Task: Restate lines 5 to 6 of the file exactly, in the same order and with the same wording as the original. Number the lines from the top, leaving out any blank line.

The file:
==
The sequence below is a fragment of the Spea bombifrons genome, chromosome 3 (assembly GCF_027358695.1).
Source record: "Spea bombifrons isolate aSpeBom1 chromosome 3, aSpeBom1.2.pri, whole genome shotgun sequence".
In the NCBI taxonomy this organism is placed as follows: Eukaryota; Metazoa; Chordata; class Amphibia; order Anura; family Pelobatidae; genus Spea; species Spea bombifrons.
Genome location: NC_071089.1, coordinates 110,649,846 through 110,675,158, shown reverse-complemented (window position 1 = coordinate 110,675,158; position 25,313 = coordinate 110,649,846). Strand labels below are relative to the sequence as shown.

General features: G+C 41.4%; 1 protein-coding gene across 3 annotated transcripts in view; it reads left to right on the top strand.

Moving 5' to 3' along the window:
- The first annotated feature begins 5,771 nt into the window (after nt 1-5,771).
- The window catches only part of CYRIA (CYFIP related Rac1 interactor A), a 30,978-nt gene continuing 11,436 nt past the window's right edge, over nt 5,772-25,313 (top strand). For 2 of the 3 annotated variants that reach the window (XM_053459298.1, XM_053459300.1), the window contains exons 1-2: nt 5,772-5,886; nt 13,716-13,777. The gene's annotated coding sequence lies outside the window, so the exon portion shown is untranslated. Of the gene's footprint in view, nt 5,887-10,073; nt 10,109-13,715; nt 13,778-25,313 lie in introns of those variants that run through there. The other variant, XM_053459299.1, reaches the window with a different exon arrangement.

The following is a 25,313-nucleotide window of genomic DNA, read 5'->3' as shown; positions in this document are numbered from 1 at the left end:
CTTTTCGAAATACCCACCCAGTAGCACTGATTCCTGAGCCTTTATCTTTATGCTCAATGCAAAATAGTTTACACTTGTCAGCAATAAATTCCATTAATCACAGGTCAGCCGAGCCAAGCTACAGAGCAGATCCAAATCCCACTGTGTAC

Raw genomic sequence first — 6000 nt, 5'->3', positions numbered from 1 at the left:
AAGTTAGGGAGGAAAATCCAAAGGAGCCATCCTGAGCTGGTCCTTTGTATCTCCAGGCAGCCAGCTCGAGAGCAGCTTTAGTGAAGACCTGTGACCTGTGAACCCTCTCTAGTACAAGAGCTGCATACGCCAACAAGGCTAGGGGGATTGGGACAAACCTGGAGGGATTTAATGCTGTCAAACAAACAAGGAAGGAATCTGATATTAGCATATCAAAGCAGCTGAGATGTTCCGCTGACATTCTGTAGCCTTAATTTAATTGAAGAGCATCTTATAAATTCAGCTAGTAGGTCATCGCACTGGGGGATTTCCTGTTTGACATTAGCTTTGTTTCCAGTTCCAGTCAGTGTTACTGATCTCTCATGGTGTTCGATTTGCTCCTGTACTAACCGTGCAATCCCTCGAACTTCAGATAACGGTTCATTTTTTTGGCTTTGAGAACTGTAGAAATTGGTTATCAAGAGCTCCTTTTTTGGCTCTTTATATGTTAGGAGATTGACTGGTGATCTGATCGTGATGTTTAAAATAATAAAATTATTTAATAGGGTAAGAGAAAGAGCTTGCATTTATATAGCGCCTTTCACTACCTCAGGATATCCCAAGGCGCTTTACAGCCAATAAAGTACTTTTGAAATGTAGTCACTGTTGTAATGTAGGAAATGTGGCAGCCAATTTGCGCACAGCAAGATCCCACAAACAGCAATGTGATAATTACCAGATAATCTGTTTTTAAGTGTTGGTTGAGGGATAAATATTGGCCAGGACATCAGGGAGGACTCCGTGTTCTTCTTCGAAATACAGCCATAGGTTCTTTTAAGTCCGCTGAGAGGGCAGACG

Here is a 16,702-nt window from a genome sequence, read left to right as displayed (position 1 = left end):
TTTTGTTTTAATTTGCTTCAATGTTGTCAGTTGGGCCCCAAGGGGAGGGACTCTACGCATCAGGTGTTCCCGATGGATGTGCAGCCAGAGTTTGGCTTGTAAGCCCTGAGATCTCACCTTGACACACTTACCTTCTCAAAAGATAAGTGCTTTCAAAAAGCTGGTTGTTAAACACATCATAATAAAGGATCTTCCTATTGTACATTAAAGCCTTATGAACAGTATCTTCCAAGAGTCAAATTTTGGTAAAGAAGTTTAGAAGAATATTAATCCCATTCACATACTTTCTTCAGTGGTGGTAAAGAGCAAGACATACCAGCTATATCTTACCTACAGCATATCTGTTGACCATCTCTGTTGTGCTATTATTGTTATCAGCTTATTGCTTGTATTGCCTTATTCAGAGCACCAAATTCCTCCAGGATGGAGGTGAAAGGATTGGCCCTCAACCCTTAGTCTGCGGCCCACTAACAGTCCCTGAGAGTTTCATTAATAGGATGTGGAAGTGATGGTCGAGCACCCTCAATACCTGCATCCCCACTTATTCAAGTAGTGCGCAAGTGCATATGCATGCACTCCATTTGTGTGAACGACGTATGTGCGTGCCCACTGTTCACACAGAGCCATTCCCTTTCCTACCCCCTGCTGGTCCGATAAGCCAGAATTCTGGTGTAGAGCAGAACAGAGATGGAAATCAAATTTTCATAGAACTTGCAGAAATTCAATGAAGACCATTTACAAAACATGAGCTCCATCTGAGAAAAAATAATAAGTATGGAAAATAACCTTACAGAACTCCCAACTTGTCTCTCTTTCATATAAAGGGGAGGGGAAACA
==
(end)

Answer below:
General features: G+C 41.4%; 1 protein-coding gene across 3 annotated transcripts in view; it reads left to right on the top strand.

Moving 5' to 3' along the window: